Learn to count your calories
Do you need to know your daily calorie count as part of a weight loss plan, your weight maintenance program, a healthy lifestyle commitment, to explore a low calorie anti-aging diet, or to help keep away the dreaded belly fat?
Here are some easy calorie counting tips to help you get started on your road to a healthier life.
Counting calories tips: how to measure portion size
Remember portion size, portion size, portion size.
Every time you see a calorie count, it is based on the portion size or the amount of the food tested.
Watch that nutrition label
Most prepared foods now have nutrition labels which include the calorie count per portion. For other foods, use a calorie counter chart.
When you change the portion size, be absolutely sure you have not increased it.
Remember, when you change the portion size, you will always change the calorie count.
Avoid portion distortion
When preparing food at home, measure portions twice.
Measure ingredients before cooking, especially with recipes that give you calories per serving.
Then measure portion size after cooking to check with calorie counters.
This is easier by keeping separate sets of measuring spoons and measuring cups near the refrigerator and/or pantry areas.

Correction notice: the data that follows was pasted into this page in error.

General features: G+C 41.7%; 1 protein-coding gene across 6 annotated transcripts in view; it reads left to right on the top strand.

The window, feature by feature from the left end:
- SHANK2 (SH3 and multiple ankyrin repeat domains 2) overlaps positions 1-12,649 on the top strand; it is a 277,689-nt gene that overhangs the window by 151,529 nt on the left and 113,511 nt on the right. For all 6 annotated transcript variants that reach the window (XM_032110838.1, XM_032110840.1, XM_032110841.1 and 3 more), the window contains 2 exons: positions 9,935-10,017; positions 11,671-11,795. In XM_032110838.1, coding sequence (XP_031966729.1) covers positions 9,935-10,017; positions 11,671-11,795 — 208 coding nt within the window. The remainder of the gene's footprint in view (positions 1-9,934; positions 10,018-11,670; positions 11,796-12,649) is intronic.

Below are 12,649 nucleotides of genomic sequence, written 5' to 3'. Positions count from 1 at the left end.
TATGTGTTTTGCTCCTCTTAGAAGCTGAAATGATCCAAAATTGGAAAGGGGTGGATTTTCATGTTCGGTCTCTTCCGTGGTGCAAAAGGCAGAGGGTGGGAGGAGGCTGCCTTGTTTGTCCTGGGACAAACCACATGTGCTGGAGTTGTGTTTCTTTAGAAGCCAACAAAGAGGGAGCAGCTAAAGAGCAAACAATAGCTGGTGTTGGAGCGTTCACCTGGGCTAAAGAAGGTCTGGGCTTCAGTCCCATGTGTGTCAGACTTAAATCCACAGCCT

Counting calories tips: exchanging high calorie food for low calorie food
Pump up your daily diet with very low calorie foods like a variety of very low calorie green teas in delicious flavors, low calorie fruit selections, and low calorie vegetable selections added to recipes.
Discover how to make low calorie substitutions for high calorie foods. For example, instead of a creamy, sugary double latte that has 500 calories or a high calorie snack, treat yourself to a delicious new green tea at 2 calories.
Counting calories tips: keeping track of daily calories
Keep a written daily record until you have developed all the skills you need to maintain a low calorie diet with sufficient healthy nutrients for life. You simply can’t keep these totals in your head, day after day, year after year, and it is the calorie totals that count.
Try keeping a small pad of paper in your pocket with a small pencil or pen.
Record the calorie totals as you eat them and keep running totals of the weeks and months to measure your progress.
Since eating healthy may improve your health rapidly, your treatment program may also need to change accordingly. People may be able to carefully stop some medications. Also, this diet is for healthy non-pregnant adults only.
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This page was last updated by Sharon Jones.
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